Comprendre et lire un bilan comptable est crucial dans le monde des affaires. Savoir interpréter les informations qu’il contient permet aux entreprises de prendre des décisions pertinentes et efficaces. Cet article offre une présentation complète de ce qu’est un bilan comptable en anglais. En le lisant, vous obtiendrez une compréhension de base du concept, et les mots clés vous aideront à enrichir votre vocabulaire de ce sujet important. Une traduction de ces mots sera disponible à la fin de l’article.
Whether you are already in business or thinking about starting a new company, there are a number of tasks that can be quite overwhelming, particularly when it comes to understanding and interpreting financial statements. A balance sheet is one the most important financial statements for businesses. Knowing how to understand a balance sheet is essential for businesses that want to make good and effective decisions, and proficiency in this can propel a business to success.
What is a balance sheet
A balance sheet is a financial statement that provides an overview of a company’s financial position at any given time usually at the end of a fiscal period. Reading a balance sheet is like being presented with a snapshot of a company’s financial health and gives a clear picture of what a company owns (assets), what it owes (liabilities), and what is left for the owners (shareholders’ equity).
Components of a Balance Sheet
Assets can be described as the possessions a company owns that holds value, for example a company car, or an office building that is owned outright would be considered an asset. When creating a balance sheet, it is important that you organise assets, starting with current assets that can be quickly turned to cash, and then continuing on to long-term assets that cannot be immediately converted to cash.
Categorisation of assets
Liquid assets: This is essentially cash and cash equivalents, including certificates of deposit.
Accounts receivable (A/R): Money that is owed to your company by clients.
Marketable securities: Liquid assets readily convertible into cash.
Inventory: These are goods that are in possession of the company that are available for sale
Prepaid expenses: These are values that have already been compensated for, for example payments for rent, insurance, and vendor contracts.
Long term assets:
Investments: These are securities that cannot be liquidated within the next year.
Fixed assets: A company’s fixed assets include land, machinery, buildings, and other durable assets.
Intangible assets: This includes non-physical and intellectual property, brand awareness, and company reputation. Such assets are typically only included on the balance sheet if they are purchased rather than produced internally.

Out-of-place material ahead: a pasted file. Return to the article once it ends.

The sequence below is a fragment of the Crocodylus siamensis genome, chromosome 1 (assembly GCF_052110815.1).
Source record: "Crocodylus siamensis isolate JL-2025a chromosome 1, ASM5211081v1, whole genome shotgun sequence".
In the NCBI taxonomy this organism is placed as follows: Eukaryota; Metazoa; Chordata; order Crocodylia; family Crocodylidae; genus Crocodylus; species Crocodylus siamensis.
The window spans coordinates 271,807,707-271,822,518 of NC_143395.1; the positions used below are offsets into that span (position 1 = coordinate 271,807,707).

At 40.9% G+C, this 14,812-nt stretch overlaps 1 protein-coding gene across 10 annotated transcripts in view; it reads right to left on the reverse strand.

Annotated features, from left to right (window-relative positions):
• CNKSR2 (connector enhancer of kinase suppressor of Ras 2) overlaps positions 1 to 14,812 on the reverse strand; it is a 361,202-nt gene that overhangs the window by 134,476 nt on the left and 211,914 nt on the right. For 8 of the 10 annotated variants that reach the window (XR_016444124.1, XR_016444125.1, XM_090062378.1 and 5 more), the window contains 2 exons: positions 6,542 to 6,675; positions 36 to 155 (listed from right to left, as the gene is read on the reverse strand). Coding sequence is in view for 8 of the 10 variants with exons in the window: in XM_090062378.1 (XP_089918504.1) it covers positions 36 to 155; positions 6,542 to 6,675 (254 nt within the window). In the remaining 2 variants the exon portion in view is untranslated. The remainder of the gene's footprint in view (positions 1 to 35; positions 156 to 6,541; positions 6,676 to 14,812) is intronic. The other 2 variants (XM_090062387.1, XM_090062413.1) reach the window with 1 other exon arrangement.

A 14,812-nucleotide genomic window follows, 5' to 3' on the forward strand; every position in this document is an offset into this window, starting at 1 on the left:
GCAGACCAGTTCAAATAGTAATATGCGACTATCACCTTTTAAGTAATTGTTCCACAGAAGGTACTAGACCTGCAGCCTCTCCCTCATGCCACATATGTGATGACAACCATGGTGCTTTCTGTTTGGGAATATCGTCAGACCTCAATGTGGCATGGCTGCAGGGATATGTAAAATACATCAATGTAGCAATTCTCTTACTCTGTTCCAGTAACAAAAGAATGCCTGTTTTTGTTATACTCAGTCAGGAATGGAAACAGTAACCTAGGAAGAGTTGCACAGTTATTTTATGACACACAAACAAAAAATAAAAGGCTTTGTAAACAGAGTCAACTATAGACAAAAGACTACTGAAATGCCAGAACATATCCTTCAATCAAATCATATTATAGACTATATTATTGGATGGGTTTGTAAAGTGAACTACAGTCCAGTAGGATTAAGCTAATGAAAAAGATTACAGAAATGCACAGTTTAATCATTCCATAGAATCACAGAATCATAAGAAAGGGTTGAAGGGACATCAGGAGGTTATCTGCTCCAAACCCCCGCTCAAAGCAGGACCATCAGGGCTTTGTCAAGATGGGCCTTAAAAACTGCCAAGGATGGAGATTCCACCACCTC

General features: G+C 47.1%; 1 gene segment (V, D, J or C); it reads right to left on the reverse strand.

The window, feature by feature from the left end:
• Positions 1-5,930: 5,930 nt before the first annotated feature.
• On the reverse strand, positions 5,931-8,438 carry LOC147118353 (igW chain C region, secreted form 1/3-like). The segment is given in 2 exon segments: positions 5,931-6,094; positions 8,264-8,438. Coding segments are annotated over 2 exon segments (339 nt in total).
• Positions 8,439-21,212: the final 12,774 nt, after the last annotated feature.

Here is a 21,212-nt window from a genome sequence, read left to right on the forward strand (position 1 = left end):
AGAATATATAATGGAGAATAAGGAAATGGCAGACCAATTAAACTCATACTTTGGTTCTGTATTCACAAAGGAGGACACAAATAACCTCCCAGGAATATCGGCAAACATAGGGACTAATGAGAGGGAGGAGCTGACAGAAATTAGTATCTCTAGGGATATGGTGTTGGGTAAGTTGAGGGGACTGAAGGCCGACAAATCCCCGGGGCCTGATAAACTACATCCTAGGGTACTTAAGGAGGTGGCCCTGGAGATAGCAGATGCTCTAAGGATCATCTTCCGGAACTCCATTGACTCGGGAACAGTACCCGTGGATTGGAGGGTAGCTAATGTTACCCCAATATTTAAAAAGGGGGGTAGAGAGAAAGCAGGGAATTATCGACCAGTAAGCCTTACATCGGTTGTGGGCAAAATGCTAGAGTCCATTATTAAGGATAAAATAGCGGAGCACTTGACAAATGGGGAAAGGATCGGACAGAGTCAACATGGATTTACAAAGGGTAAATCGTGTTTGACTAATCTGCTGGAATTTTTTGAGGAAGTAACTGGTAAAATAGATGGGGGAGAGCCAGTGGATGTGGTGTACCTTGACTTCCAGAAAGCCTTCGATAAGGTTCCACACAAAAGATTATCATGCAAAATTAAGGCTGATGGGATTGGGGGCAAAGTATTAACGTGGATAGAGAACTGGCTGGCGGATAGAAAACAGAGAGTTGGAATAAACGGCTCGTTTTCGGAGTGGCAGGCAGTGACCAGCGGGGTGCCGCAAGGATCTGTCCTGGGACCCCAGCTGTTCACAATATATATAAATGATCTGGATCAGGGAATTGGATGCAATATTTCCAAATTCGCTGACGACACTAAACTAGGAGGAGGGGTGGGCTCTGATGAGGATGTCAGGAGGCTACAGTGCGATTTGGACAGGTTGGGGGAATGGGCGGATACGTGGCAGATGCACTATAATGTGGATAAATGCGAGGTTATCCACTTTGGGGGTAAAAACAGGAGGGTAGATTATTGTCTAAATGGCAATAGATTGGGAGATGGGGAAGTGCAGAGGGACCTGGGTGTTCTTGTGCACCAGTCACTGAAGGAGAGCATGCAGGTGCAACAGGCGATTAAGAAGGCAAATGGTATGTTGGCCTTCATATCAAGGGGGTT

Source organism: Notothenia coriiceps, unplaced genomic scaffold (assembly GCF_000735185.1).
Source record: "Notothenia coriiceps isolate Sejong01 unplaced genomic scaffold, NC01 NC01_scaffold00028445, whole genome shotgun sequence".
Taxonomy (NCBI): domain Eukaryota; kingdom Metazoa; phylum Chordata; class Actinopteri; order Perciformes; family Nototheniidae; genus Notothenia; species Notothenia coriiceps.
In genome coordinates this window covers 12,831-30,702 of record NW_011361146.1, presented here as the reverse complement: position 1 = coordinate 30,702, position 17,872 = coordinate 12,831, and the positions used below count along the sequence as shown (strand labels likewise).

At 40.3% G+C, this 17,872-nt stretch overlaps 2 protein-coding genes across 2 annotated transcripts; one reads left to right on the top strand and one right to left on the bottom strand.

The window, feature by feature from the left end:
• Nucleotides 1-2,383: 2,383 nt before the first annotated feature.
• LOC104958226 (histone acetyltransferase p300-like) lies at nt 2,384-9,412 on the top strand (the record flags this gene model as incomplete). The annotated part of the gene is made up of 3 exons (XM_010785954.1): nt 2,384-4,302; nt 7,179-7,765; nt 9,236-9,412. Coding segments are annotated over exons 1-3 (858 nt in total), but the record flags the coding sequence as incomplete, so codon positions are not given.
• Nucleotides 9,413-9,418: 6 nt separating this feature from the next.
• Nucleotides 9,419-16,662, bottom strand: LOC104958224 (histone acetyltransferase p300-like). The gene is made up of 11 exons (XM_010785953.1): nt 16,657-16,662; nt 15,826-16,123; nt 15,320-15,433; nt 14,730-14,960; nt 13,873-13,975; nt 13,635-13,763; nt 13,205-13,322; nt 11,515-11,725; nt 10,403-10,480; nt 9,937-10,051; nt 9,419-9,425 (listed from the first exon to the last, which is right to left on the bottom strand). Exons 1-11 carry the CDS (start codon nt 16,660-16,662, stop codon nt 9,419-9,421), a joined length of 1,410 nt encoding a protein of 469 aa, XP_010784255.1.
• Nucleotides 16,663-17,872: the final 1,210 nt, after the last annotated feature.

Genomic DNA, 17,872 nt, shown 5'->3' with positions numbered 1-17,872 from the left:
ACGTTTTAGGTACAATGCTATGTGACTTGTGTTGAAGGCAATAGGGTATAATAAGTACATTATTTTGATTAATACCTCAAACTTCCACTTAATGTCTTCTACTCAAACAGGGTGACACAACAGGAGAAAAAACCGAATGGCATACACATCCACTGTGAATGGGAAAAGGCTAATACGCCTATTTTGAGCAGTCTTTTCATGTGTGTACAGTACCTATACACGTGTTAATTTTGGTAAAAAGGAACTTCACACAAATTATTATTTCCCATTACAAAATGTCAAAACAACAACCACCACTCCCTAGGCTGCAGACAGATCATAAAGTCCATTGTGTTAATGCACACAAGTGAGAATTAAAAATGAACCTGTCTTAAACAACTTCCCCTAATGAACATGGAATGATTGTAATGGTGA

If you are interested in learning more about assets check out https://www.forbes.com/advisor/investing/what-are-assets/ for some additional information.
Liabilities are essentially the money a company owes to external parties and they are usually divided into current and long-term liabilities
Current liabilities include a number things such as, customer prepayments, wages, debt payments.
Long-term liabilities include items like interest on bonds, pension funds, and deferred tax liabilities.
If you require additional information on what a current liability is, you should click on the following link https://www.investopedia.com/terms/c/currentliabilities.asp
Shareholder equity in essence is a company’s net assets. Among these net assets are:
Money that has been generated by a company.
Capital that has been put into a business by its owners and shareholders.
Any other capital that has been invested into the business.
Total equity can be calculated by subtracting liabilities from total assets.
For a better understanding of what shareholder equity is you should go to https://www.investopedia.com/terms/s/shareholdersequity.asp for some additional information.
Why Is a Balance Sheet Important?
Balance sheets are central to accounting and business practice due to the overview they provide of a company’s financial health. It helps a business evaluate risk, a balance sheet lists everything that a company owns and owes, meaning that these can be quickly assessed when necessary. Balance sheets are essential to securing external capital. Usually before seeking a business loan or arranging a meeting with potential investors, it is usually expected that an up to date balance sheet is presented. Investors and lenders generally feel at ease when they are able to see that a company is capable of smoothly managing its financial obligations. In addition to this, departments within a company can also utilise this information to gain insight into a company’s financial situation. This kind of insight helps in tracking payments and assessing available cash for paying vendors, expenses and possible investment opportunities.
Grasping the fundamentals of what a balance sheet is and the function it serves, is a vital skill for any business owner or manager. It offers a glimpse into a company’s financial position and helps executives make informed decisions.
Traduction des mots surlignés
Shareholders equity Capitaux propres
Liquid Assets Actifs liquids
Accountants receivable Comptes débiteurs
Fixed assets Actifs immobilisés
Intangible assets Immobilisations incorporelles
Pour en savoir plus sur nos formation en anglais juridique consultez cette page.